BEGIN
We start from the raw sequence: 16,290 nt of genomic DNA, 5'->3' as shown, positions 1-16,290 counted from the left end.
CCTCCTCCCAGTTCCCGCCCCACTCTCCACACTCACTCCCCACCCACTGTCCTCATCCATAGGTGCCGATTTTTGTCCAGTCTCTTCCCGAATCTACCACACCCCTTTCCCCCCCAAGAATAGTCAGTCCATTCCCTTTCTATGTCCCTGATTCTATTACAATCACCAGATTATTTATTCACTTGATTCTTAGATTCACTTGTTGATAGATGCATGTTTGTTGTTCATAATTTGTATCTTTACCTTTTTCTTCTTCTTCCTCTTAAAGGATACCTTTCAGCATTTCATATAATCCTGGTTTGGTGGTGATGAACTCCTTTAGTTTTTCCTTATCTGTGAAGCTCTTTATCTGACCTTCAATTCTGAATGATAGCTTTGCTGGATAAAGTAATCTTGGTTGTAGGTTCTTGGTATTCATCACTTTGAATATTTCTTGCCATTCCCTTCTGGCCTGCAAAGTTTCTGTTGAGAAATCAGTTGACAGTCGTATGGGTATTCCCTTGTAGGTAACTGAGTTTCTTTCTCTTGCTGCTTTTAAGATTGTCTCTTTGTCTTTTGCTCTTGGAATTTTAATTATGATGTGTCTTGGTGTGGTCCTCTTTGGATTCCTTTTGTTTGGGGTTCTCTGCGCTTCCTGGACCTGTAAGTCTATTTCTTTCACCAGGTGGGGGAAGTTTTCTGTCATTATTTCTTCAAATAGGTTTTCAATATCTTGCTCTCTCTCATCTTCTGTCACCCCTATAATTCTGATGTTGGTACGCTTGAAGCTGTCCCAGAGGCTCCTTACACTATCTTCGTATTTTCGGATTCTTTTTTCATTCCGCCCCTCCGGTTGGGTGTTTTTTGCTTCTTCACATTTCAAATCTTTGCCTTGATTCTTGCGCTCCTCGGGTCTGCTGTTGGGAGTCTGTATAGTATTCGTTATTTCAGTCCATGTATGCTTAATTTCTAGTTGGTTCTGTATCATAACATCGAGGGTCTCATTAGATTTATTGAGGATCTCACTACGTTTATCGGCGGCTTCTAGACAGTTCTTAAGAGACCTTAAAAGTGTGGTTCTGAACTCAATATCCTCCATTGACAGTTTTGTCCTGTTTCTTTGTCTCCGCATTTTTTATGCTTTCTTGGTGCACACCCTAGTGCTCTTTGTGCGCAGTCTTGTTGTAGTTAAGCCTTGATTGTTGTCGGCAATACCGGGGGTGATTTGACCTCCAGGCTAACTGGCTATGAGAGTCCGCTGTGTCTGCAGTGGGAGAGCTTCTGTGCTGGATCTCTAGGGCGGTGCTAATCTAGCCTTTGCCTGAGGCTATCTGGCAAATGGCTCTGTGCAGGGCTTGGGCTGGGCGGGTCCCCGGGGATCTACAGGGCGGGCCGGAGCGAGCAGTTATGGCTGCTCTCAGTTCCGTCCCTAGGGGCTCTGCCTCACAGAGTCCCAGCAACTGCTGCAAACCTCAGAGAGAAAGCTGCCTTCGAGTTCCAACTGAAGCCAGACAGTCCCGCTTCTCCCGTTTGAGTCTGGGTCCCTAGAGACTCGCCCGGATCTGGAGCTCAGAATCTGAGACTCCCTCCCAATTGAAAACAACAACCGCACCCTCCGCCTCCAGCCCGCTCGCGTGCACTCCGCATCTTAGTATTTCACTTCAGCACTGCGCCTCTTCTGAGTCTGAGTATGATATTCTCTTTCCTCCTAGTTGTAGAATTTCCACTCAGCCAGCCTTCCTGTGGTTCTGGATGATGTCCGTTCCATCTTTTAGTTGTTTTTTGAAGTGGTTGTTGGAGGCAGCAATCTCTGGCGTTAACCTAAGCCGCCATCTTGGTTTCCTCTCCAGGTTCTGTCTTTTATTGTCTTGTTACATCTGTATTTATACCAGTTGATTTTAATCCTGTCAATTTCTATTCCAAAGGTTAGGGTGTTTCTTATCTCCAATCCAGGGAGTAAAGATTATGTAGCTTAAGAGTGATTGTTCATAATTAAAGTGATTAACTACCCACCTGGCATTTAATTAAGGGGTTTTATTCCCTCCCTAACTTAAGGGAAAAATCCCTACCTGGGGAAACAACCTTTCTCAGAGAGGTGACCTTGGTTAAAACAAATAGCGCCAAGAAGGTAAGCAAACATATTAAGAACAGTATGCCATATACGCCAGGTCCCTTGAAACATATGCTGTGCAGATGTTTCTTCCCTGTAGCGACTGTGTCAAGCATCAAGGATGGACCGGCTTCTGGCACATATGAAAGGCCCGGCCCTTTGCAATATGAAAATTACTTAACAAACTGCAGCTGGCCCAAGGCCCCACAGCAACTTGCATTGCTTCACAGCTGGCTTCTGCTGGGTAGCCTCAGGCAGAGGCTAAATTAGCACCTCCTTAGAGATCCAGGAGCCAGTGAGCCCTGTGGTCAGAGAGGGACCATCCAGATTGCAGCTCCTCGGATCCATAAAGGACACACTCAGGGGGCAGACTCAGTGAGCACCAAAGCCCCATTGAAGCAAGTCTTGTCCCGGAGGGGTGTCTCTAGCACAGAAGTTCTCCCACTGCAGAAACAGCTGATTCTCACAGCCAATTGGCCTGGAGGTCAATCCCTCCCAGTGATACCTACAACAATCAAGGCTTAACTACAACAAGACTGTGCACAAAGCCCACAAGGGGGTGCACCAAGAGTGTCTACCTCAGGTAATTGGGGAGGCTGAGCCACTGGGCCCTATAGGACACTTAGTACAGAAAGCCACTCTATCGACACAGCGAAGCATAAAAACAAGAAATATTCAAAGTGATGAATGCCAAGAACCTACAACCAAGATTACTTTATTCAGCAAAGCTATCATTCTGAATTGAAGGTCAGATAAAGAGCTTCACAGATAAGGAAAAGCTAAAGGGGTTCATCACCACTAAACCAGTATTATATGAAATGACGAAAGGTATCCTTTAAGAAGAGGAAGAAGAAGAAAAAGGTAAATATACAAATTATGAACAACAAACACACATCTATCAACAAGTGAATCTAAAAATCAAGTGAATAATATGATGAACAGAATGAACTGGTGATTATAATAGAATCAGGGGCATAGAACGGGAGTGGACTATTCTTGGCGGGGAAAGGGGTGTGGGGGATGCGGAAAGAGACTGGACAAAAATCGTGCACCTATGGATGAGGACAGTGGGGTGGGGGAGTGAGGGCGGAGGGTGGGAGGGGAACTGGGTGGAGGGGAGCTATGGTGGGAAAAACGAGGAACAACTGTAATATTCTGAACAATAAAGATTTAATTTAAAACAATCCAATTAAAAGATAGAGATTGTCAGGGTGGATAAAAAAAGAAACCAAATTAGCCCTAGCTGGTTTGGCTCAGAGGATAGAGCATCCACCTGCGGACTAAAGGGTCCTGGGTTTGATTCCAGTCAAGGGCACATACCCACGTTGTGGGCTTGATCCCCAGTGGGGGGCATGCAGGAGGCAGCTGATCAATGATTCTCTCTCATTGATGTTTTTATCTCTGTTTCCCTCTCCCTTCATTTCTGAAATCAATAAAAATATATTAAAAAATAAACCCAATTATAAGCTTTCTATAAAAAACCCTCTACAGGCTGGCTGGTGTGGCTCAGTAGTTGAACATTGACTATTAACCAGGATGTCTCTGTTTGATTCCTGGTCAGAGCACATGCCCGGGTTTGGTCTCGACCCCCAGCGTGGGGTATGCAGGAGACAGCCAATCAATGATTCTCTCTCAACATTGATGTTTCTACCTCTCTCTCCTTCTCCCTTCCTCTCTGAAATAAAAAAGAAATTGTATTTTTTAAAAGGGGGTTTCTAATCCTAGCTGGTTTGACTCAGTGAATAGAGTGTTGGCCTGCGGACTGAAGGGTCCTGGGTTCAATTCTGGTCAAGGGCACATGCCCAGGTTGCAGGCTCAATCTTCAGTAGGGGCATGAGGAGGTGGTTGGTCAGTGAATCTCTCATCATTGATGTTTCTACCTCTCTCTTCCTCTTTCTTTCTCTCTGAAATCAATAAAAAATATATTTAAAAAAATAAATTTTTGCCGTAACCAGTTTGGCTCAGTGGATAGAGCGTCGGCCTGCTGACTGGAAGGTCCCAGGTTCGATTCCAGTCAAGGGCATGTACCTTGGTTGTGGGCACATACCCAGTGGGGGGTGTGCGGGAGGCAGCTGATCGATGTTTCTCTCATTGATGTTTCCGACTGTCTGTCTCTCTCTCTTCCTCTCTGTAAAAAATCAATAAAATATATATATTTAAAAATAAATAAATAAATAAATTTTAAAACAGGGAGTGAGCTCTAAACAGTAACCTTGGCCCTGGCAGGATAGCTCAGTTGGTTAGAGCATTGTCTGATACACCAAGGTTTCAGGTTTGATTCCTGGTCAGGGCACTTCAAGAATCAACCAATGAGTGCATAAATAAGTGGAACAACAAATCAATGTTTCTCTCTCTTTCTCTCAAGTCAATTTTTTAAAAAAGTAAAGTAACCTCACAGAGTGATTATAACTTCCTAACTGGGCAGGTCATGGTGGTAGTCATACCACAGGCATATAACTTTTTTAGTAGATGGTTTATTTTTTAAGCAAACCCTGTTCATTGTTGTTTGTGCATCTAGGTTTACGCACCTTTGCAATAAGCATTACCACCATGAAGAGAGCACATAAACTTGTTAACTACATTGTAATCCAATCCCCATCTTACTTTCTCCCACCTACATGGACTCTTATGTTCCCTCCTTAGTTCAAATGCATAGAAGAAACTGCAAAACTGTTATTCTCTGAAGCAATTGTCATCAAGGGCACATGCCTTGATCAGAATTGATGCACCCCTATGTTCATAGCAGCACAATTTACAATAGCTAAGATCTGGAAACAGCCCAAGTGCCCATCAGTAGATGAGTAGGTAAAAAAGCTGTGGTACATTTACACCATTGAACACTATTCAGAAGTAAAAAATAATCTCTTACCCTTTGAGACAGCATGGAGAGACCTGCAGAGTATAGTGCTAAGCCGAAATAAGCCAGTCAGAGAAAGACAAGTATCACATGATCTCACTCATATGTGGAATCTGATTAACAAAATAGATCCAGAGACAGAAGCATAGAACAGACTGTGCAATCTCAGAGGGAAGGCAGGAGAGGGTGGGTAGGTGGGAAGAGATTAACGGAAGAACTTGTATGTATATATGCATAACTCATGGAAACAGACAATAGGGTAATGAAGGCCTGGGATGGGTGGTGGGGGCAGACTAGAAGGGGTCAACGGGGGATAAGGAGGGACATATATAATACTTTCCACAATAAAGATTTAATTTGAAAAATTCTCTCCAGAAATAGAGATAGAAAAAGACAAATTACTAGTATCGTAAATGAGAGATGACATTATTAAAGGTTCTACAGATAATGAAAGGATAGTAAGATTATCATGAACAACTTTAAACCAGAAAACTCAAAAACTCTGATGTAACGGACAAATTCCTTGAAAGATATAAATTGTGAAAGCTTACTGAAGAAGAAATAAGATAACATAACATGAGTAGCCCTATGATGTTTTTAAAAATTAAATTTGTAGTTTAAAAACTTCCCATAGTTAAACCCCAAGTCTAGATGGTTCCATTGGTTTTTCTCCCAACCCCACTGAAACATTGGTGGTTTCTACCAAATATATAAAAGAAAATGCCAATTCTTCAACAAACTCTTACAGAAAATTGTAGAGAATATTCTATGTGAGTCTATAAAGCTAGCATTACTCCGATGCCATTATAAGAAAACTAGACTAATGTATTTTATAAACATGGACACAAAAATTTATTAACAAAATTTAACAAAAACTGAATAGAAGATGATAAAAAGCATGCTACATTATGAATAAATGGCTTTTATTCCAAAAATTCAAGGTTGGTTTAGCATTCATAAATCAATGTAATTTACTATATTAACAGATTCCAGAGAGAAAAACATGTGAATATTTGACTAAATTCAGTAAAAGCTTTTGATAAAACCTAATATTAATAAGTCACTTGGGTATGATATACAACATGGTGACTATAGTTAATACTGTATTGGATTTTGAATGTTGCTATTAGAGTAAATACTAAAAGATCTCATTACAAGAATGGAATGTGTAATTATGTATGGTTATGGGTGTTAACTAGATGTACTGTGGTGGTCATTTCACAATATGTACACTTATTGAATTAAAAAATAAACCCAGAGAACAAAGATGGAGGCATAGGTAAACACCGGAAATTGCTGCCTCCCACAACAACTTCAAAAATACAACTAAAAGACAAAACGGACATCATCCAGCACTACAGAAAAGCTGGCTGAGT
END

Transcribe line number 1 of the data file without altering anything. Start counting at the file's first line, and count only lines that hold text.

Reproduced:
We start from the raw sequence: 16,290 nt of genomic DNA, 5'->3' as shown, positions 1-16,290 counted from the left end.